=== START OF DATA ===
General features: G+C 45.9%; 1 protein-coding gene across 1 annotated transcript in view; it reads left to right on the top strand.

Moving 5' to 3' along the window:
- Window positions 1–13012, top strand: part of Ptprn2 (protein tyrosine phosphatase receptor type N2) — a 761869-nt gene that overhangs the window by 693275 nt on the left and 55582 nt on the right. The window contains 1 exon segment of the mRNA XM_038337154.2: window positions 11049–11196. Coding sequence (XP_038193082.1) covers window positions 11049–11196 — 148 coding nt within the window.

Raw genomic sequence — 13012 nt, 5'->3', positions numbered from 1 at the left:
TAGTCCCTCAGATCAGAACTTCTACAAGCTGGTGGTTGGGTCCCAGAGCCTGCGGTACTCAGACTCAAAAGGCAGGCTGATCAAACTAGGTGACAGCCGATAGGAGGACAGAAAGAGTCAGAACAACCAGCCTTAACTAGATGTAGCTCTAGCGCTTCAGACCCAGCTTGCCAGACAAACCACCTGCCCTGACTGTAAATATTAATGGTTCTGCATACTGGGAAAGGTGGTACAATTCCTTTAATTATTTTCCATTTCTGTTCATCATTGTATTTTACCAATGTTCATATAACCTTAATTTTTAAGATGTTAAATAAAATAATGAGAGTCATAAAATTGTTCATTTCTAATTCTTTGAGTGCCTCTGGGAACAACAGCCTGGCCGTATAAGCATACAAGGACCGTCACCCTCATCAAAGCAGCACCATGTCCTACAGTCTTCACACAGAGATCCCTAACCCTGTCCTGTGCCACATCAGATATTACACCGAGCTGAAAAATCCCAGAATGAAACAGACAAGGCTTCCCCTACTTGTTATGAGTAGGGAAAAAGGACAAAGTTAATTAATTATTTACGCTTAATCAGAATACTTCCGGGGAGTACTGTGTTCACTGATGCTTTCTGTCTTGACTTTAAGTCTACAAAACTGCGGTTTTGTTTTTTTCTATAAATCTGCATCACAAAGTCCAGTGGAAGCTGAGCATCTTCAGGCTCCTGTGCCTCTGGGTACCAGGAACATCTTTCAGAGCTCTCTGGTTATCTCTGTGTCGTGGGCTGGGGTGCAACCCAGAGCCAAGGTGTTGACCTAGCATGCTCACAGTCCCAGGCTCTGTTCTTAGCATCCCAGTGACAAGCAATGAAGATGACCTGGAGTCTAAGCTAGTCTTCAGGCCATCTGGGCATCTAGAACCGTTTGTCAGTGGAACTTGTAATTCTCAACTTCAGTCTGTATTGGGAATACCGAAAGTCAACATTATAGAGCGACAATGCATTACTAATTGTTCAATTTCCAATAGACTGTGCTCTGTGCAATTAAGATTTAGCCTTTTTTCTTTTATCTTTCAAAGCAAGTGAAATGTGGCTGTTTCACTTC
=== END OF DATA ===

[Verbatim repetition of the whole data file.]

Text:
General features: G+C 45.9%; 1 protein-coding gene across 1 annotated transcript in view; it reads left to right on the top strand.

Moving 5' to 3' along the window:
- Window positions 1–13012, top strand: part of Ptprn2 (protein tyrosine phosphatase receptor type N2) — a 761869-nt gene that overhangs the window by 693275 nt on the left and 55582 nt on the right. The window contains 1 exon segment of the mRNA XM_038337154.2: window positions 11049–11196. Coding sequence (XP_038193082.1) covers window positions 11049–11196 — 148 coding nt within the window.

Raw genomic sequence — 13012 nt, 5'->3', positions numbered from 1 at the left:
TAGTCCCTCAGATCAGAACTTCTACAAGCTGGTGGTTGGGTCCCAGAGCCTGCGGTACTCAGACTCAAAAGGCAGGCTGATCAAACTAGGTGACAGCCGATAGGAGGACAGAAAGAGTCAGAACAACCAGCCTTAACTAGATGTAGCTCTAGCGCTTCAGACCCAGCTTGCCAGACAAACCACCTGCCCTGACTGTAAATATTAATGGTTCTGCATACTGGGAAAGGTGGTACAATTCCTTTAATTATTTTCCATTTCTGTTCATCATTGTATTTTACCAATGTTCATATAACCTTAATTTTTAAGATGTTAAATAAAATAATGAGAGTCATAAAATTGTTCATTTCTAATTCTTTGAGTGCCTCTGGGAACAACAGCCTGGCCGTATAAGCATACAAGGACCGTCACCCTCATCAAAGCAGCACCATGTCCTACAGTCTTCACACAGAGATCCCTAACCCTGTCCTGTGCCACATCAGATATTACACCGAGCTGAAAAATCCCAGAATGAAACAGACAAGGCTTCCCCTACTTGTTATGAGTAGGGAAAAAGGACAAAGTTAATTAATTATTTACGCTTAATCAGAATACTTCCGGGGAGTACTGTGTTCACTGATGCTTTCTGTCTTGACTTTAAGTCTACAAAACTGCGGTTTTGTTTTTTTCTATAAATCTGCATCACAAAGTCCAGTGGAAGCTGAGCATCTTCAGGCTCCTGTGCCTCTGGGTACCAGGAACATCTTTCAGAGCTCTCTGGTTATCTCTGTGTCGTGGGCTGGGGTGCAACCCAGAGCCAAGGTGTTGACCTAGCATGCTCACAGTCCCAGGCTCTGTTCTTAGCATCCCAGTGACAAGCAATGAAGATGACCTGGAGTCTAAGCTAGTCTTCAGGCCATCTGGGCATCTAGAACCGTTTGTCAGTGGAACTTGTAATTCTCAACTTCAGTCTGTATTGGGAATACCGAAAGTCAACATTATAGAGCGACAATGCATTACTAATTGTTCAATTTCCAATAGACTGTGCTCTGTGCAATTAAGATTTAGCCTTTTTTCTTTTATCTTTCAAAGCAAGTGAAATGTGGCTGTTTCACTTC